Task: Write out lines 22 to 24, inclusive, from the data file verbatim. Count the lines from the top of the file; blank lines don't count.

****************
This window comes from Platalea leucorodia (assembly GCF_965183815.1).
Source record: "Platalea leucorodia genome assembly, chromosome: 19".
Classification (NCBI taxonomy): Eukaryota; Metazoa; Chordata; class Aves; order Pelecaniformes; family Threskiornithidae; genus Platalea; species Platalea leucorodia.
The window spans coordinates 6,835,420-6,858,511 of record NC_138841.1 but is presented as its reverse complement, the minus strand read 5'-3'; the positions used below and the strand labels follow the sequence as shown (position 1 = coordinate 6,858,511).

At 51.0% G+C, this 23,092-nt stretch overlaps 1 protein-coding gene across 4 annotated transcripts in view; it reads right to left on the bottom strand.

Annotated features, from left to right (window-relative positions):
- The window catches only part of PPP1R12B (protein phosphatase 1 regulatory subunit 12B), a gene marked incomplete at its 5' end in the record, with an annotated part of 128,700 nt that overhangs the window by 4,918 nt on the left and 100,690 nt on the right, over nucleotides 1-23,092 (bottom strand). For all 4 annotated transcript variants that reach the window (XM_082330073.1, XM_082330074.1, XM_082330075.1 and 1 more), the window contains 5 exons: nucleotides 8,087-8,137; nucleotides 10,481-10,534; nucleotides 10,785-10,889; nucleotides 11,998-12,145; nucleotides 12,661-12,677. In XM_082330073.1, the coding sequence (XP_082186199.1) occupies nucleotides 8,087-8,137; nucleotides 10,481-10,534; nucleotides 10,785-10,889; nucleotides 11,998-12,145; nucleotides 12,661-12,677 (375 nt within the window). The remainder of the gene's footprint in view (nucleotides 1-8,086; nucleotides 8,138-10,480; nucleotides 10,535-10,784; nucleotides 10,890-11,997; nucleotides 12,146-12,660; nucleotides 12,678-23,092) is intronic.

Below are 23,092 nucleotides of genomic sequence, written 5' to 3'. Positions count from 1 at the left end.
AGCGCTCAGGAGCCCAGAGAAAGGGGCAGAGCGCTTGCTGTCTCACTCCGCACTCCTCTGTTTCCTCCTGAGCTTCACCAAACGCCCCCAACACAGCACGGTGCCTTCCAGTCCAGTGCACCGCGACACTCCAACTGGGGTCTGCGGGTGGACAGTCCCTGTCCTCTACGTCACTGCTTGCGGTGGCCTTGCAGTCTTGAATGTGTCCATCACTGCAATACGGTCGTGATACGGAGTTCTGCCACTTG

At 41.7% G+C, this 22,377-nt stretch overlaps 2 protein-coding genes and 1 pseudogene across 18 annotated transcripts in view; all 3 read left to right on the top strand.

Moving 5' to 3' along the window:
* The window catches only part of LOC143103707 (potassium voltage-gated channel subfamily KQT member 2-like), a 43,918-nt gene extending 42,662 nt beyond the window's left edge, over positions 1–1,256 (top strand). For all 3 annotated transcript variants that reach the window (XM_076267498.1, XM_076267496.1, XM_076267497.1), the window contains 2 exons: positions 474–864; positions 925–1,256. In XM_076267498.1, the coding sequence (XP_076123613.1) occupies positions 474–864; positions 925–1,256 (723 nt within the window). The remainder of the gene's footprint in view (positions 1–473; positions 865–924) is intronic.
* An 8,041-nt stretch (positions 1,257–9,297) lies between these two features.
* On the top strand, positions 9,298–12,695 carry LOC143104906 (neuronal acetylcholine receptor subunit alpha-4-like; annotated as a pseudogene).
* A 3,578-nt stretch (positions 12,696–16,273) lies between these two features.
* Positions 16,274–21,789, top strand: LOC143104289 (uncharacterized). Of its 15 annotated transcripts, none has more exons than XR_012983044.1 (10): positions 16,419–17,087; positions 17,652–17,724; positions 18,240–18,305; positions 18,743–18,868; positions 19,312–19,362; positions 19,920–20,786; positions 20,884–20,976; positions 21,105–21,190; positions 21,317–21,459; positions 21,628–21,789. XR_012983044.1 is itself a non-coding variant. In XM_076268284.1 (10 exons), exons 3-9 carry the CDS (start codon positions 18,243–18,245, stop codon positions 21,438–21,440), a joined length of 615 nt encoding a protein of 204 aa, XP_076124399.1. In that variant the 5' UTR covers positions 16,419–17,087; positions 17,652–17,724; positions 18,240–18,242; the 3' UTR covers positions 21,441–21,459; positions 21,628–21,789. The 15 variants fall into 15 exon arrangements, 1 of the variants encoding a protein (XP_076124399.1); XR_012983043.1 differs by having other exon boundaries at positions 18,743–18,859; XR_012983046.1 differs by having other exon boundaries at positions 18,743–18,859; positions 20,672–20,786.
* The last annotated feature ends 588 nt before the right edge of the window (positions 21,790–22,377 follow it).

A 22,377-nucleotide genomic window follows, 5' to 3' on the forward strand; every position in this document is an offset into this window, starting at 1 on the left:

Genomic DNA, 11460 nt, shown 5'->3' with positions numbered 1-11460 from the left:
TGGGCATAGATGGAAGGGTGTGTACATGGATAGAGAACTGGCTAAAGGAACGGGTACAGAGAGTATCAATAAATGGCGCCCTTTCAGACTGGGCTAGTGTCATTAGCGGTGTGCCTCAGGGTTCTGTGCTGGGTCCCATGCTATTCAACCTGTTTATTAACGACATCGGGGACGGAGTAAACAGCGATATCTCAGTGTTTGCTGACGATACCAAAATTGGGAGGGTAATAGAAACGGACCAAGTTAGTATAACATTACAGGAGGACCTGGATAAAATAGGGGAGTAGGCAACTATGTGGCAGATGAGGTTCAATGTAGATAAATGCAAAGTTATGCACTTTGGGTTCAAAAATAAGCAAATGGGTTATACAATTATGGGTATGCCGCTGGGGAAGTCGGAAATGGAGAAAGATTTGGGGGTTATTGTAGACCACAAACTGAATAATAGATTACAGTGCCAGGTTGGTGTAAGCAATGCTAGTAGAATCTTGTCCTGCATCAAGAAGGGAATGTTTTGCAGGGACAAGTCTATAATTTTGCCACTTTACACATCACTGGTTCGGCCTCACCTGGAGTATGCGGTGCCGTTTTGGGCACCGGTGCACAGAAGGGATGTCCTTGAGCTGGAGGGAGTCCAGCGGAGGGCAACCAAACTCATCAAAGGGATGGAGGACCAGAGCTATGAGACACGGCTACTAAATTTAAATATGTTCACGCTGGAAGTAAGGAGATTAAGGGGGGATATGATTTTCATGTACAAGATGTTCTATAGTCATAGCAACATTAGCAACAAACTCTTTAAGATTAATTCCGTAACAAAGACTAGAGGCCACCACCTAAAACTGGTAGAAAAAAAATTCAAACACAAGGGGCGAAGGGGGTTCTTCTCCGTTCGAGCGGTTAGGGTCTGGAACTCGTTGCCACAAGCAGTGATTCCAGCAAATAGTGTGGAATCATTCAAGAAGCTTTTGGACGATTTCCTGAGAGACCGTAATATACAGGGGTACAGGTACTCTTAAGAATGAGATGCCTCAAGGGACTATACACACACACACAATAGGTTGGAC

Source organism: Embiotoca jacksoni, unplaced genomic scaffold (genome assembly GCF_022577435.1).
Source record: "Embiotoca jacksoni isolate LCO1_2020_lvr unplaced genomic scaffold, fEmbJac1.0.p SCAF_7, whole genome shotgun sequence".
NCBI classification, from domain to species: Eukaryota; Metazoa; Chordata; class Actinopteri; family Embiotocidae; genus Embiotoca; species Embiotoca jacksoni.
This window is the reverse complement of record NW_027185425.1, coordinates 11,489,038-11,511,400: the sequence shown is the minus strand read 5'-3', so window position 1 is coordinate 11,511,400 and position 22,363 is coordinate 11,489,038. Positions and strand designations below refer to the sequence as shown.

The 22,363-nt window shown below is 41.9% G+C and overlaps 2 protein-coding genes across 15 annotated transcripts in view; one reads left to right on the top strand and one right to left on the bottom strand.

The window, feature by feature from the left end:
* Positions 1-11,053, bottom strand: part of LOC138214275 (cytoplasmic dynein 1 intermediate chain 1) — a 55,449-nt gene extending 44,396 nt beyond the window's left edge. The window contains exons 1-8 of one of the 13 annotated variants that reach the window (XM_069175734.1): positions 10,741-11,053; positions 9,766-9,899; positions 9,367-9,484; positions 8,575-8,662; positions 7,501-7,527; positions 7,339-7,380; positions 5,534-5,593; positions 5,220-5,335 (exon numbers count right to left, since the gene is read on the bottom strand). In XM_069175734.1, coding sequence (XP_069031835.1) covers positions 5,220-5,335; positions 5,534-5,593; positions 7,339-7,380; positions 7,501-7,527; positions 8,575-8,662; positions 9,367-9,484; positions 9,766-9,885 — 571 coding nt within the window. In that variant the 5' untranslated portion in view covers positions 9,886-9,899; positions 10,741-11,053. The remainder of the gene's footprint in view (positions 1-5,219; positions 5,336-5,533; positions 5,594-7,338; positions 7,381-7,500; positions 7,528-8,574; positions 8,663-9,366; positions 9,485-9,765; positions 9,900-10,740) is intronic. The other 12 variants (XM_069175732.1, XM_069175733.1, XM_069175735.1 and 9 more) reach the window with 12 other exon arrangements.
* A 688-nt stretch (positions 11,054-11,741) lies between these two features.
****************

Source record: "Embiotoca jacksoni isolate LCO1_2020_lvr unplaced genomic scaffold, fEmbJac1.0.p SCAF_7, whole genome shotgun sequence".
NCBI classification, from domain to species: Eukaryota; Metazoa; Chordata; class Actinopteri; family Embiotocidae; genus Embiotoca; species Embiotoca jacksoni.
This window is the reverse complement of record NW_027185425.1, coordinates 11,489,038-11,511,400: the sequence shown is the minus strand read 5'-3', so window position 1 is coordinate 11,511,400 and position 22,363 is coordinate 11,489,038. Positions and strand designations below refer to the sequence as shown.